Sure, if your goal is simply weight loss, general exercise and movement will burn calories and move you closer to your goal, but it is in NO way OPTIMAL to get you to that result. And if you’re like the thousands of people I have spoken with regarding goals, you want to achieve these goals as fast as possible. Why waste any time, effort, or pain?

treadmill bikeYour body is an amazing adaptation machine, and it immediately finds ways to become efficient and deal with any dose of stress you give it. This means that daily things like walking the dog, taking the stairs, parking further away, should not be considered exercise but rather activities of daily life that do not wear you down. If you have more than modest goals, you have to be clear, specific, and focused on progressing at a certain battery of exercises that will drive you to that goal and you must spend as much time and energy on them to master them.  That exercise is standing between you and your goals, attack it with everything you’ve got.

More on the problem: people have insane exercise ADD. Shape magazine, Muscle and Fitness, Dr Oz, etc. are all loading you with tons of information and flashy new exercise gimmicks. This will paralyze your focus and actions as well as dilute your efforts and results. You would be much better off being the best you can be at 5 exercises vs. doing 500 poorly!

Do not measure the exercise by its gimmickry/challenging nature, but its ability to yield results. I am sorry, but sometimes that means it won’t be fun. But, are you here to have fun or to achieve results? It is NICE to have fun, but not a NEED.

Variety on the basics should be more in the form of changing sets and reps as well as the load. For example, do 2-6 weeks of 10 reps, do 2-6 weeks of 5 reps, and then 2-6 weeks do 3 reps for the respective exercise. And the goal is to achieve your best work capacity with the best form possible. As you go back to the 10 reps again, your goal should always be to match or beat the previous performances. This is how you gain and maintain true lasting progress.

And the funny thing is, what worked back in the days of Arnold and before, work just as well today. There has been very little innovation in this area.  imply, more laboratory confirmation that big rock, free weight, compound movements are at the top of the food chain and you have to increase work demands.

If you find yourself following every shinny flashy object exercise, or trying to run before you walk, you will be merely spinning in your tracks and become VERY frustrated.  Active and healthy, yes!  However, life changing transformation and performance improvements?  After the first few weeks not so much.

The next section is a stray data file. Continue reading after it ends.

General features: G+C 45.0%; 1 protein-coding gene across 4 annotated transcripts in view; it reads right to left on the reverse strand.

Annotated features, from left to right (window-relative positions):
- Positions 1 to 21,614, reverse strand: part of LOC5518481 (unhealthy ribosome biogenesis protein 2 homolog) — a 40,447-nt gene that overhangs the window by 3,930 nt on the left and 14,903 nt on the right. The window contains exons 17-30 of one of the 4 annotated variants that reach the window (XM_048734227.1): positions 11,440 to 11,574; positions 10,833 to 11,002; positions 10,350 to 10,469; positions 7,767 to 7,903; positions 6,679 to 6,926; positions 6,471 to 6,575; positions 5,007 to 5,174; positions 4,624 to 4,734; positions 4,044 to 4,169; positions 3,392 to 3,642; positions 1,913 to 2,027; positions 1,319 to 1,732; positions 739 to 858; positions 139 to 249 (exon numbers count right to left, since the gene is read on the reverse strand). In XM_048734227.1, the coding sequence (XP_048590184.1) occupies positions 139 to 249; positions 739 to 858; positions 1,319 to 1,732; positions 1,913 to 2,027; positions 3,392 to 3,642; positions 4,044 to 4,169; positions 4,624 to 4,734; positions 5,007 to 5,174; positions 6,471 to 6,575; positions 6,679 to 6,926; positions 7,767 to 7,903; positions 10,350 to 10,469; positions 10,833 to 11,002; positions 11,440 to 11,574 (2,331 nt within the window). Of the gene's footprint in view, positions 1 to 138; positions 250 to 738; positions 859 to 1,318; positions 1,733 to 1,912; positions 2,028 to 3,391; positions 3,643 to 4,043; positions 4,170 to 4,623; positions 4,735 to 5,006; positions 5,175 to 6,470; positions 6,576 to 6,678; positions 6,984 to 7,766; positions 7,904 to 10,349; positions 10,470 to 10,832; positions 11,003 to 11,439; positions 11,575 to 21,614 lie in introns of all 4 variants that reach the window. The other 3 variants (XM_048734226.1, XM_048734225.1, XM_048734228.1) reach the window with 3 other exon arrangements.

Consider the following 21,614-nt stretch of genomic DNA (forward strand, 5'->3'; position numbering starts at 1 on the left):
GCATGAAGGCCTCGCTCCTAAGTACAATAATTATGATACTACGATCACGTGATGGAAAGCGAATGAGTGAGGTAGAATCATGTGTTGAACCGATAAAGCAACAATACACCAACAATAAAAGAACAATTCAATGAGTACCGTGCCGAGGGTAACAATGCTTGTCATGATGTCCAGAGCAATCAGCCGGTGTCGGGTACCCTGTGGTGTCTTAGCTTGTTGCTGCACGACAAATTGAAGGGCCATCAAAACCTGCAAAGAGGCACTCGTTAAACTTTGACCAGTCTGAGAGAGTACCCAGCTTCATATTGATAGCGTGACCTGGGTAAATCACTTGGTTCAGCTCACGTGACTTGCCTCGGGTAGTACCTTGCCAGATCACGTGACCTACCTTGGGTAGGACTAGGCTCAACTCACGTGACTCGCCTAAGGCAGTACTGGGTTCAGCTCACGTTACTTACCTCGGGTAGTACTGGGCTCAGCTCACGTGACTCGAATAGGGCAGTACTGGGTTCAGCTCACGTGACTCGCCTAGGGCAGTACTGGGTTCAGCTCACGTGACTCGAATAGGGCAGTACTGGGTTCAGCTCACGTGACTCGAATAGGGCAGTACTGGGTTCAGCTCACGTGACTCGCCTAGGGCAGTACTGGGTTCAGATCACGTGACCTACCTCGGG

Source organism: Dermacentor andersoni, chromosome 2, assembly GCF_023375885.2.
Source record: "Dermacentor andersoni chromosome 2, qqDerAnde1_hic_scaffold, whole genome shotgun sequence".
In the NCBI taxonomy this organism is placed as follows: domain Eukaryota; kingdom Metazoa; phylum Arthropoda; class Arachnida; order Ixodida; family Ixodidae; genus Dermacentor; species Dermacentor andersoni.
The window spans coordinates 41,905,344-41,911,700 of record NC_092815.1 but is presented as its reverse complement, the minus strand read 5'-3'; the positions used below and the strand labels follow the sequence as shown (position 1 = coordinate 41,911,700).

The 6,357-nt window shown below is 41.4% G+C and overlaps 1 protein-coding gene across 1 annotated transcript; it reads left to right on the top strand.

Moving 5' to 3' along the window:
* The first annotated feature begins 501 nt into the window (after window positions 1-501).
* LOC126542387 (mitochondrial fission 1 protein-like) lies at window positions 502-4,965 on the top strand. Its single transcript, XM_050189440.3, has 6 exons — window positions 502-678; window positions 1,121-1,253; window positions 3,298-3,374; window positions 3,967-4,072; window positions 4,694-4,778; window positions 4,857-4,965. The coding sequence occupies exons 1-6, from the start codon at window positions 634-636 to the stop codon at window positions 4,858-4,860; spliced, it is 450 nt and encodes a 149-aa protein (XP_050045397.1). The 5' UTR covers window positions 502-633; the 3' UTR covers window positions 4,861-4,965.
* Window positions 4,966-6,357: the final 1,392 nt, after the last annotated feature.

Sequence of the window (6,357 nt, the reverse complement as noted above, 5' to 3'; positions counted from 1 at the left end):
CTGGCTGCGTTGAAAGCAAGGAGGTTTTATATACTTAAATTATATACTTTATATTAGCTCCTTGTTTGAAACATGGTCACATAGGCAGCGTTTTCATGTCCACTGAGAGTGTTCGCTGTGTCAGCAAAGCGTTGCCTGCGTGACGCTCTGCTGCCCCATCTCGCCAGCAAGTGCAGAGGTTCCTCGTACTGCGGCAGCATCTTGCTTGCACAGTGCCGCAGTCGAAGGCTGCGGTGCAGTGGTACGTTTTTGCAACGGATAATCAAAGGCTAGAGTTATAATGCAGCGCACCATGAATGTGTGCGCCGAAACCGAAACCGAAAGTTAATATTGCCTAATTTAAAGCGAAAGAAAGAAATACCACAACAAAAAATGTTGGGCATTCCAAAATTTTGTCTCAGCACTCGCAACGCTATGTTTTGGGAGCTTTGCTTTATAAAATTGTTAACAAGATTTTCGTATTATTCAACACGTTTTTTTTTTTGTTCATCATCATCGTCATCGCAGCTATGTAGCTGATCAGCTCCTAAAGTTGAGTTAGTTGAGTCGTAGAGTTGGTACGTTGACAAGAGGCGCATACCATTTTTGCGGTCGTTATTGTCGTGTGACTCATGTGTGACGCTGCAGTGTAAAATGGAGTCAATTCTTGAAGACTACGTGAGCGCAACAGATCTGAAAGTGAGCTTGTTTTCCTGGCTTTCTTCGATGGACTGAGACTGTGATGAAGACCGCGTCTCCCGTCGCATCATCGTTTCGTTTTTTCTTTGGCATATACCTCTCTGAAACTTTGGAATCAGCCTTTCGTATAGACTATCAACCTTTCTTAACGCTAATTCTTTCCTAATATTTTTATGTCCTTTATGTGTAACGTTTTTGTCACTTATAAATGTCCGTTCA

3 Common Pitfall Populations:

  1. 3 sets of 10 reps of anything and everything you may encounter in the gym or see in a magazine.
  2. 3 sets of 10 reps of the same thing every week, every year (because you are so damn distracted by everything else to focus on your training).
  3. Extreme random variety: poorly designed Crossfit (but, design and Crossfit aren’t supposed to jive)

One of the worst things you can do is changing up what you are doing every single workout and having no plan. No consistent plan of stimulus that progress to causes neurological and macular morphological changes.  You are never giving the body a reason for it and it is too energy costly to simply make this CHNAGE haphazardly. The body would rather deal with other rations and stressors. But, give it a reason to adapt to a stimulus with repeated progressive exposures and progress you will see. Yes, it gets harder and harder as you find your true limits and you will see less return on investment as you go and advance. But, that is where you can’t let up and have to push on, there is a tipping point. You just have to find it. You know those people you look at and say, “They make it look so easy.”  Or, “they just seem like they don’t have to work so hard.”  Or, “it is sooooo much harder for me.” Hahahahhahahha, No! They have just been putting in their due diligence and have been cracking away at that exercise for years (literally thousands of reps).

If you never take the time and effort to become good at it, you won’t get the benefit from it. Consider the first time you do anything how low your efficiency level is. But, that doesn’t mean stop, that means, you need to keep getting after it, make it a strength.